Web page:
Sharp SM-SX100 digital integrated amplifier Measurements part 2

Even though the Sharp follows its output stage with passive low-pass filtering, the aggressive noiseshaping used in the Sharp's digital encoder results in this residual HF noise. There will also be a contribution from its switching output stage. The noise made it difficult to measure the SX-100's harmonic distortion. The bottom trace in fig.4, for example, shows the distortion residual on a 1kHz tone (top trace): it is random HF noise. Using an additional 6th-order passive filter (supplied by Sharp) on the amplifier's output, however, gave the trace shown in fig.5. What distortion the amplifier produces in the midrange and at low levels is almost pure third harmonic—around 0.05-0.2%, depending on frequency, load, and output setting—which will be subjectively innocuous.

Fig.4 Sharp SM-SX100, 1kHz waveform at 2W into 4 ohms (top), distortion and noise waveform with fundamental notched out (bottom, not to scale).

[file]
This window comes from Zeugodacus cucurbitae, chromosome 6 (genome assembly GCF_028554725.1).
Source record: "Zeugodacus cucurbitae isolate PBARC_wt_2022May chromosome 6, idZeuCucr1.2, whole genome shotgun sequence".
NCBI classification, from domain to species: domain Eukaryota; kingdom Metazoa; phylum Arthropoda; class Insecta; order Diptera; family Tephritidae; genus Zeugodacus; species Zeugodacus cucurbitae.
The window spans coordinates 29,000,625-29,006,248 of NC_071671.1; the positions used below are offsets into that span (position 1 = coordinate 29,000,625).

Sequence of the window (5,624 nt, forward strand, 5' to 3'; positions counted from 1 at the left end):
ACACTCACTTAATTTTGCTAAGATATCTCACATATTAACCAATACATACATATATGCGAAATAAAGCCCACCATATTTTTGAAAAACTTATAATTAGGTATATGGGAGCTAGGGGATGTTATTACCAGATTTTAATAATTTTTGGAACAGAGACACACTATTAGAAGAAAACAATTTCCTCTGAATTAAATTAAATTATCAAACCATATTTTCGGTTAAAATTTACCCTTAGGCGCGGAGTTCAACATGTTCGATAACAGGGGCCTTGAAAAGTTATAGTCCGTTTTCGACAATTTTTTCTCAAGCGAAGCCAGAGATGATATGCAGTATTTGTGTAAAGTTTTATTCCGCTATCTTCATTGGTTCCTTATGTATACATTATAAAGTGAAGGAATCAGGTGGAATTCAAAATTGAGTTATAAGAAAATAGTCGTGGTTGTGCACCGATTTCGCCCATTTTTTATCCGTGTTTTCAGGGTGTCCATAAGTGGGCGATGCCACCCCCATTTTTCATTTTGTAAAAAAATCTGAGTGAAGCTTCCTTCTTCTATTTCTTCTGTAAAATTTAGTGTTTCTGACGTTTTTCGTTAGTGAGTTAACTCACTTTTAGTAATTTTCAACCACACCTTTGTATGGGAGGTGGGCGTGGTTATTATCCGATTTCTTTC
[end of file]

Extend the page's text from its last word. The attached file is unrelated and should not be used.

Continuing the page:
Fig.5 Sharp SM-SX100 with accessory passive low-pass filter, 1kHz waveform at 2W into 4 ohms (top), distortion and noise waveform with fundamental notched out (bottom, not to scale).

At low frequencies and very high levels (fig.6), the second and fourth harmonics make an appearance, but still at low levels. And even just below clipping with the punishing combination of equal 19kHz and 20kHz tones, intermodulation distortion was well below -70dB (fig.7).

Fig.6 Sharp SM-SX100, 8 ohm output, spectrum of 50Hz sinewave, DC-1kHz, at 105W into 4 ohms (linear frequency scale).

Fig.7 Sharp SM-SX100, 8 ohm output, HF intermodulation spectrum, DC-22kHz, 19+20kHz at 50W into 4 ohms (linear frequency scale).

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